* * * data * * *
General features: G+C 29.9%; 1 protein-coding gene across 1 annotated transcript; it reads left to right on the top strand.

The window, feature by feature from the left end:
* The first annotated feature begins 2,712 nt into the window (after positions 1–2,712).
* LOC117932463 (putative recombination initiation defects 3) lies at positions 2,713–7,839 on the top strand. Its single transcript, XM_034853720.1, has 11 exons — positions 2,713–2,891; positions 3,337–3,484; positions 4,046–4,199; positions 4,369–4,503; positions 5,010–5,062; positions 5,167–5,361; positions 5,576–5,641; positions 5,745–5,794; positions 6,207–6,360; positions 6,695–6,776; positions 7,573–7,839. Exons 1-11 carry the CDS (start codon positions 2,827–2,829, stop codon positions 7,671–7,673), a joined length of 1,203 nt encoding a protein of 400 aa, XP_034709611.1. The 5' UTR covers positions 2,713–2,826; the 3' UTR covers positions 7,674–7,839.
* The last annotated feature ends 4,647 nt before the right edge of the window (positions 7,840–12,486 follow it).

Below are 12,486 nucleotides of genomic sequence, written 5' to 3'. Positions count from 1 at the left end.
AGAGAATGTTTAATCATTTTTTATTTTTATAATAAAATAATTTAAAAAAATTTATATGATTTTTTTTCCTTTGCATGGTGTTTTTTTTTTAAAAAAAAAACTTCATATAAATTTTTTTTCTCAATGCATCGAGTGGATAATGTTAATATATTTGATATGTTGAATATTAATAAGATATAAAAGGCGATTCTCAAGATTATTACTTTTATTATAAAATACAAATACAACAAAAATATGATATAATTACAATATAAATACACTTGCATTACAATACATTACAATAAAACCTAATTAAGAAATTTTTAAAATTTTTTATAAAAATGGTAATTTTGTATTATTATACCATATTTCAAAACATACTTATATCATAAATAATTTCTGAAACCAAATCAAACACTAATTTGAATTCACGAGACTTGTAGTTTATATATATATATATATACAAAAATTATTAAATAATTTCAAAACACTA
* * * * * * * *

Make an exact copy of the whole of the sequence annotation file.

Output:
General features: G+C 29.9%; 1 protein-coding gene across 1 annotated transcript; it reads left to right on the top strand.

The window, feature by feature from the left end:
* The first annotated feature begins 2,712 nt into the window (after positions 1–2,712).
* LOC117932463 (putative recombination initiation defects 3) lies at positions 2,713–7,839 on the top strand. Its single transcript, XM_034853720.1, has 11 exons — positions 2,713–2,891; positions 3,337–3,484; positions 4,046–4,199; positions 4,369–4,503; positions 5,010–5,062; positions 5,167–5,361; positions 5,576–5,641; positions 5,745–5,794; positions 6,207–6,360; positions 6,695–6,776; positions 7,573–7,839. Exons 1-11 carry the CDS (start codon positions 2,827–2,829, stop codon positions 7,671–7,673), a joined length of 1,203 nt encoding a protein of 400 aa, XP_034709611.1. The 5' UTR covers positions 2,713–2,826; the 3' UTR covers positions 7,674–7,839.
* The last annotated feature ends 4,647 nt before the right edge of the window (positions 7,840–12,486 follow it).

Below are 12,486 nucleotides of genomic sequence, written 5' to 3'. Positions count from 1 at the left end.
AGAGAATGTTTAATCATTTTTTATTTTTATAATAAAATAATTTAAAAAAATTTATATGATTTTTTTTCCTTTGCATGGTGTTTTTTTTTTAAAAAAAAAACTTCATATAAATTTTTTTTCTCAATGCATCGAGTGGATAATGTTAATATATTTGATATGTTGAATATTAATAAGATATAAAAGGCGATTCTCAAGATTATTACTTTTATTATAAAATACAAATACAACAAAAATATGATATAATTACAATATAAATACACTTGCATTACAATACATTACAATAAAACCTAATTAAGAAATTTTTAAAATTTTTTATAAAAATGGTAATTTTGTATTATTATACCATATTTCAAAACATACTTATATCATAAATAATTTCTGAAACCAAATCAAACACTAATTTGAATTCACGAGACTTGTAGTTTATATATATATATATATACAAAAATTATTAAATAATTTCAAAACACTA